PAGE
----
- 315 JOHANNES de SACRO BOSCO. (c. 1195 – c. 1256) (also called John or Johannes Halifax, Holyfax, Holywalde, Sacroboscus, Sacrobuschus, de Sacro Bosco, or de Sacro Busto) And Georgius de Monteferrato
Figura sphere cu[m] glosis Georgii de Mo[n]teferrato artiu[m] [et] medici[n]e doctoris : gradiam [et] gloriam dabit dominus.
Venice [Jacobus Pentius, de Leuco] for Georgius de Monteferrato 1500, die 28 ianuarii. $11,000
(“The use of type 68G and of woodcut capitals in this book connect it with the latter part of 1500 and it is therefore taken to be dated ‘more veneto'”–Catalogue of books printed in the XVth century now in the British Museum)
Quarto, 8 ½ X 5 ½ inches . 26 lvs, A-E4 F6 . There is a large woodcut on title page ‘sphera mundi’, see to the left and three other large woodcut diagrams in text. Woodcut capitals, also spaces with guide-letters. Tear repaired in corner of f. 2, with some text loss.
This copy is bound in full laced cased later vellum, blue edges,and recent marbled endpapers.
This is a illustrated incunable printed by Jacobus Pentius, de Leuce who started printing in 1495, his press was chiefly active after the turn of the century.
In 1220 Sacrobosco wrote Tractatus de Sphaera a book on astronomy in four chapters. The first chapter deals with the shape and place of the Earth within a spherical universe. The second chapter deals with various circles on the sky. The third chapter describes rising and setting of heavenly bodies from different geographical locations while the fourth chapter gives a brief introduction to Ptolemy’s theory of the planets and of eclipses.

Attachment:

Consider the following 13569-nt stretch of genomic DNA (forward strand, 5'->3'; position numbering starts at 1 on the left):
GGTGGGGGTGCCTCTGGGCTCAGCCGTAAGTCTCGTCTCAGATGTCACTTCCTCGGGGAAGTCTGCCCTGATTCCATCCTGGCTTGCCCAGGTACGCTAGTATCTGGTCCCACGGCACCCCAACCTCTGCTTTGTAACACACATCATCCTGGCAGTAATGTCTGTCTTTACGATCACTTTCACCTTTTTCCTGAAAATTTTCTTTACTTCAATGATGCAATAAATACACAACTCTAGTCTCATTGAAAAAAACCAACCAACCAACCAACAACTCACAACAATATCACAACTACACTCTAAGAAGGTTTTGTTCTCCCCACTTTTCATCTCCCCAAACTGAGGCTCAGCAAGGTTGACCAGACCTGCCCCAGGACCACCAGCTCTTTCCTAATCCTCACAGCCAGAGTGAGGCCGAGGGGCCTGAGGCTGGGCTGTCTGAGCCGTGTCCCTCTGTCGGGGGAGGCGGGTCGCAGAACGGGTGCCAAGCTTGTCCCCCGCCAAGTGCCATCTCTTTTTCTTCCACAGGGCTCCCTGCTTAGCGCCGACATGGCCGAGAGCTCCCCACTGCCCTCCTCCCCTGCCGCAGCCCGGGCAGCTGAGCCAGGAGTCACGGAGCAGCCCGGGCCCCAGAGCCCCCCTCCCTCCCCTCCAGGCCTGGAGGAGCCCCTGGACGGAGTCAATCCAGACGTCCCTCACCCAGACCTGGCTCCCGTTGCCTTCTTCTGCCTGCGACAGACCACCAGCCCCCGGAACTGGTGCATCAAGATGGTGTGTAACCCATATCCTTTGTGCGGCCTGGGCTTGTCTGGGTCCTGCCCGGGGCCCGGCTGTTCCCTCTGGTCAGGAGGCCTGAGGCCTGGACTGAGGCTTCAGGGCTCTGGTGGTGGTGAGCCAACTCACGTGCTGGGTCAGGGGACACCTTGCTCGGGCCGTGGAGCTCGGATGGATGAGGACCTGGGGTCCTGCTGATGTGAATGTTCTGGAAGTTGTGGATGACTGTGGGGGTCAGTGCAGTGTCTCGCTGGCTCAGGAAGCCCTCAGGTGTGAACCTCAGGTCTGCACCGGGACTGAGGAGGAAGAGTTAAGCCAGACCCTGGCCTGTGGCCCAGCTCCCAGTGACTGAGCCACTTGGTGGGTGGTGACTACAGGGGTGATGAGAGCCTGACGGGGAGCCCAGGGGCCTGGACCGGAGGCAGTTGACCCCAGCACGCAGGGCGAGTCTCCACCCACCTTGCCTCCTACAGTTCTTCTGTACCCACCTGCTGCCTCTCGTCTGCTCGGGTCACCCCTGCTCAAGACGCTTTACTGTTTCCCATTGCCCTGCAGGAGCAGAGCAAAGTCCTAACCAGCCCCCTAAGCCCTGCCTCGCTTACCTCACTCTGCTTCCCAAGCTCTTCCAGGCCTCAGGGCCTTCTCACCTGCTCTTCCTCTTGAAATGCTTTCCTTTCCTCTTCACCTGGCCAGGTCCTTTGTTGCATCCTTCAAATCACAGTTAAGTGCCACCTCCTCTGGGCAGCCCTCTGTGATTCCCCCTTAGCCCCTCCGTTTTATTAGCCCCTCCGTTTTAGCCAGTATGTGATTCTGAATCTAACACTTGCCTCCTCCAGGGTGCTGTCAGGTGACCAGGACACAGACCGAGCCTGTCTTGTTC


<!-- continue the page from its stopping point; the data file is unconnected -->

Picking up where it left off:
This book, which predates Grosseteste’s astronomy book, is well written and was widely used throughout Europe from the middle of the 13th Century.
Sacrobosco’s De sphaera mundi was the most successful of several competing thirteenth-century textbooks on this topic. It was used in universities for hundreds of years and the manuscript copied many times before the invention of the printing press; hundreds of manuscript copies have survived. The first printed edition appeared in 1472 in Ferrara, and at least 84 editions were printed in the next two hundred years. The work was frequently supplemented with commentaries on the original text. The number of copies and commentaries reflects its importance as a university text. de Sphaera, which was widely read and influential in Europe during the later medieval centuries as an introduction to astronomy. Though principally about the heavens it also contains a clear description of the Earth as a sphere, in the first chapter. “The Sphere” was required reading by students in all Western European universities for the next four centuries.
Goff J421 ; Klebs, A.C. Incunabula scientifica et medica,; entry 874.30; BMC V 566; HCR 14126; Essling 264; Sander 6668; Pell Ms 6718 (6683); Hillard 1153; Péligry 480; IGI 5353; Hubay(Augsburg) 1247; Pr 5705; GW M14661
United States of America. The Walters Art Museum Library, Library of Congress, New York Public Library, Huntington Library, Smithsonian Institution, Univ. of Chicago, Williams College.
- 300J JOHANNES de SACRO BOSCO ﬂ1230
(Francesco Capuano Di Manfredonia ﬂ 15thcentury)
Sphera mundi nouit[er] recognita : cu[m] co[m]me[n]tarijs [et] authorib[us] in hoc volumine co[n]te[n]tis vz Capuano, Giovanni Battista Cichi Eschulani cum textu. Ioannis Baptiste Capuani. Jacobi Fabri Stapulensis. Theodosii de spheris cum textu. Michaelis Scoti questiones. Petri de Aliaco cardinalis q[uaesti]ones. Roberti Linconiensis Compendium. Theodosij iterum de spheris cum textu. Tractatus de sphera solida. Theorice planetarum conclusiones cum expositione. Campani Tractatus de sphera. Eiusdem tractatus de computo maiori. Joannis de monte regio in cremone[n]sem disputatio. Theorice textus cu[m] Joa[n]nis Baptiste Capuani exp[ositi]one. Ptolomeus De speculis. Theorica planetarum Joannis Cremonensis, plurimum faciens ad disputationem ioannis de monte regio, qua[m] in aliis hactenus i[m]pressis non reperies.